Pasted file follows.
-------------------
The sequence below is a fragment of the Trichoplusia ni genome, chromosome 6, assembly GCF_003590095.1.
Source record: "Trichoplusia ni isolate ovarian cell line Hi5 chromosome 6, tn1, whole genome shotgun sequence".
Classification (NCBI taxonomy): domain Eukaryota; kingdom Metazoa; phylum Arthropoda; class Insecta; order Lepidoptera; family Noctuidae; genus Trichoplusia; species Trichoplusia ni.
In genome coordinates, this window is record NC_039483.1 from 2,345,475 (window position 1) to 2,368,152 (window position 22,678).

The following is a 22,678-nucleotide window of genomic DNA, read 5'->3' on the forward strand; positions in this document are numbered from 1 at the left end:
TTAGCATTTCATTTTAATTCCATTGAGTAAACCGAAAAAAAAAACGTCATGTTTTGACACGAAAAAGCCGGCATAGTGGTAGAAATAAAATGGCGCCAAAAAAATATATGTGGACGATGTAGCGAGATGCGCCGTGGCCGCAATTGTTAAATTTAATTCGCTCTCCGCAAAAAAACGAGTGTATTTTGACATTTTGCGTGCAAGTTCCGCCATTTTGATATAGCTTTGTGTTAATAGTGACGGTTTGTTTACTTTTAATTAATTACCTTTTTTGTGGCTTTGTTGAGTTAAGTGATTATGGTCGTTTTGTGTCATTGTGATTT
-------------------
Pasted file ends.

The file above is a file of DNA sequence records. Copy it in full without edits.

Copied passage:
The sequence below is a fragment of the Trichoplusia ni genome, chromosome 6, assembly GCF_003590095.1.
Source record: "Trichoplusia ni isolate ovarian cell line Hi5 chromosome 6, tn1, whole genome shotgun sequence".
Classification (NCBI taxonomy): domain Eukaryota; kingdom Metazoa; phylum Arthropoda; class Insecta; order Lepidoptera; family Noctuidae; genus Trichoplusia; species Trichoplusia ni.
In genome coordinates, this window is record NC_039483.1 from 2,345,475 (window position 1) to 2,368,152 (window position 22,678).

The following is a 22,678-nucleotide window of genomic DNA, read 5'->3' on the forward strand; positions in this document are numbered from 1 at the left end:
TTAGCATTTCATTTTAATTCCATTGAGTAAACCGAAAAAAAAAACGTCATGTTTTGACACGAAAAAGCCGGCATAGTGGTAGAAATAAAATGGCGCCAAAAAAATATATGTGGACGATGTAGCGAGATGCGCCGTGGCCGCAATTGTTAAATTTAATTCGCTCTCCGCAAAAAAACGAGTGTATTTTGACATTTTGCGTGCAAGTTCCGCCATTTTGATATAGCTTTGTGTTAATAGTGACGGTTTGTTTACTTTTAATTAATTACCTTTTTTGTGGCTTTGTTGAGTTAAGTGATTATGGTCGTTTTGTGTCATTGTGATTT